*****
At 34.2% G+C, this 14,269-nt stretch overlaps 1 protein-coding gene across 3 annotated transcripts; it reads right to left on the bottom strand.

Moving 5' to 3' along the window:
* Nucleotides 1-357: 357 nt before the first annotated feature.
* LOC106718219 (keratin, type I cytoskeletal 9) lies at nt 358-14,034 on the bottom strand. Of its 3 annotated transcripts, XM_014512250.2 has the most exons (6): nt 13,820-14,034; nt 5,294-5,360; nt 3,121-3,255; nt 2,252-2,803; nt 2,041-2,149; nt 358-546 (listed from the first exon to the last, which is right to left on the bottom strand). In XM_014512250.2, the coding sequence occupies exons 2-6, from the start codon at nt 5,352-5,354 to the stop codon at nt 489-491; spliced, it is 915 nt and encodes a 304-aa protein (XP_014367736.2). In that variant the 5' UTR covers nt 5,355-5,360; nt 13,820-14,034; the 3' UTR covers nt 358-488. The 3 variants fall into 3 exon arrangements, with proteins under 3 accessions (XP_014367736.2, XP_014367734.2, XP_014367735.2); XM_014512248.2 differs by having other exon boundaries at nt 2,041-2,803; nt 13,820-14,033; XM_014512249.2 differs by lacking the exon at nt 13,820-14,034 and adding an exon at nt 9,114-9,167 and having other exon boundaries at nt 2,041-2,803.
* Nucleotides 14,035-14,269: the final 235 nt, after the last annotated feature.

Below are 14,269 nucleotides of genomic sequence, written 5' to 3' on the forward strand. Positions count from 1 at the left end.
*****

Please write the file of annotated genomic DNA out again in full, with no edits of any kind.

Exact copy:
At 34.2% G+C, this 14,269-nt stretch overlaps 1 protein-coding gene across 3 annotated transcripts; it reads right to left on the bottom strand.

Moving 5' to 3' along the window:
* Nucleotides 1-357: 357 nt before the first annotated feature.
* LOC106718219 (keratin, type I cytoskeletal 9) lies at nt 358-14,034 on the bottom strand. Of its 3 annotated transcripts, XM_014512250.2 has the most exons (6): nt 13,820-14,034; nt 5,294-5,360; nt 3,121-3,255; nt 2,252-2,803; nt 2,041-2,149; nt 358-546 (listed from the first exon to the last, which is right to left on the bottom strand). In XM_014512250.2, the coding sequence occupies exons 2-6, from the start codon at nt 5,352-5,354 to the stop codon at nt 489-491; spliced, it is 915 nt and encodes a 304-aa protein (XP_014367736.2). In that variant the 5' UTR covers nt 5,355-5,360; nt 13,820-14,034; the 3' UTR covers nt 358-488. The 3 variants fall into 3 exon arrangements, with proteins under 3 accessions (XP_014367736.2, XP_014367734.2, XP_014367735.2); XM_014512248.2 differs by having other exon boundaries at nt 2,041-2,803; nt 13,820-14,033; XM_014512249.2 differs by lacking the exon at nt 13,820-14,034 and adding an exon at nt 9,114-9,167 and having other exon boundaries at nt 2,041-2,803.
* Nucleotides 14,035-14,269: the final 235 nt, after the last annotated feature.

Below are 14,269 nucleotides of genomic sequence, written 5' to 3' on the forward strand. Positions count from 1 at the left end.